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Spiritual Care's Holistic Role Among Staff

The hospital's senior staff chaplains: Al Henager, Robert Obol, Becky Johnson, Ashley Huber and Liz MunnsAmong the many caregiver roles at large hospitals, chaplains may be one of the most stereotyped.

Becky Johnson, one of five senior staff chaplains on The University of Kansas Health System's Spiritual Care team, is fast with a smile and a chuckle – especially when talk turns to myths about her profession.

One of the biggest misperceptions? Health system chaplains are solely associated with death.

"Many patients fear when a chaplain visits. They ask, 'Am I dying?'" said Johnson, who has been a health system chaplain six years, including four at The University of Kansas Health System. "We're available for many types of support – but most importantly to listen."

Another myth, she said, is chaplains will force their religious beliefs on you.

"The role of a chaplain is not to proselytize," she explained. "Instead, we meet patients where they are and support them in their belief systems. We also learn from patients and their families and, if it is important in their care, will often relay this information and beliefs to the medical team."

In fact, chaplains provide both spiritual and emotional support for patients, their families and health system staff. The Spiritual Care team, which is backed by seven chaplain residents and three chaplain interns, is available 24/7 to respond to traumas, codes and rapid response calls.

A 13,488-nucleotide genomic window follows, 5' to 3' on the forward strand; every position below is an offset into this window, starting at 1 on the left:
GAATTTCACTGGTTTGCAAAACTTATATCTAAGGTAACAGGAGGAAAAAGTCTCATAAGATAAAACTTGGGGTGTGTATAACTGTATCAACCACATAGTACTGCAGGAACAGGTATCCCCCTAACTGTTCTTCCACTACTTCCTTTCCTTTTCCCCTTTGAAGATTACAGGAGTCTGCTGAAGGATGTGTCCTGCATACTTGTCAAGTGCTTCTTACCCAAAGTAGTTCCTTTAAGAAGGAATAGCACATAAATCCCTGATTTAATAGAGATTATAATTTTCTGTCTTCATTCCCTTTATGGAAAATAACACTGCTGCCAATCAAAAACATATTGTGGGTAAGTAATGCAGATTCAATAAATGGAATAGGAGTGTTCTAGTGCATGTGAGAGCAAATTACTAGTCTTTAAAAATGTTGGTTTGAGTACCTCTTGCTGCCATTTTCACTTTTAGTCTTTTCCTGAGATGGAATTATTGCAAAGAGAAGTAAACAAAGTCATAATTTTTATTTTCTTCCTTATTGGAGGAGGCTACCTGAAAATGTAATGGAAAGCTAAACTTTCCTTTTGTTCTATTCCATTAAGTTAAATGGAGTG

They also meet patients in their rooms, sometime at a patient's request or simply while rounding on nursing units. They hear confession and provide Holy Communion and other sacramental rites if the patient requests, such as anointing of the sick or baptism. Sometimes they perform weddings for patients and memorial services.

Johnson notes she and her pastoral colleagues attempt to provide a low-stress presence for patients and their families while listening to their concerns and fears.

"We do not judge, criticize or attempt to convert patients," she said. "We also can listen to the medical professionals and make sure they are speaking in terms a lay person can understand."

"We're part of the holistic care team that includes doctors, nurses, social workers and therapists," she added. "I often tell people I'm here to be a non-medical friend."

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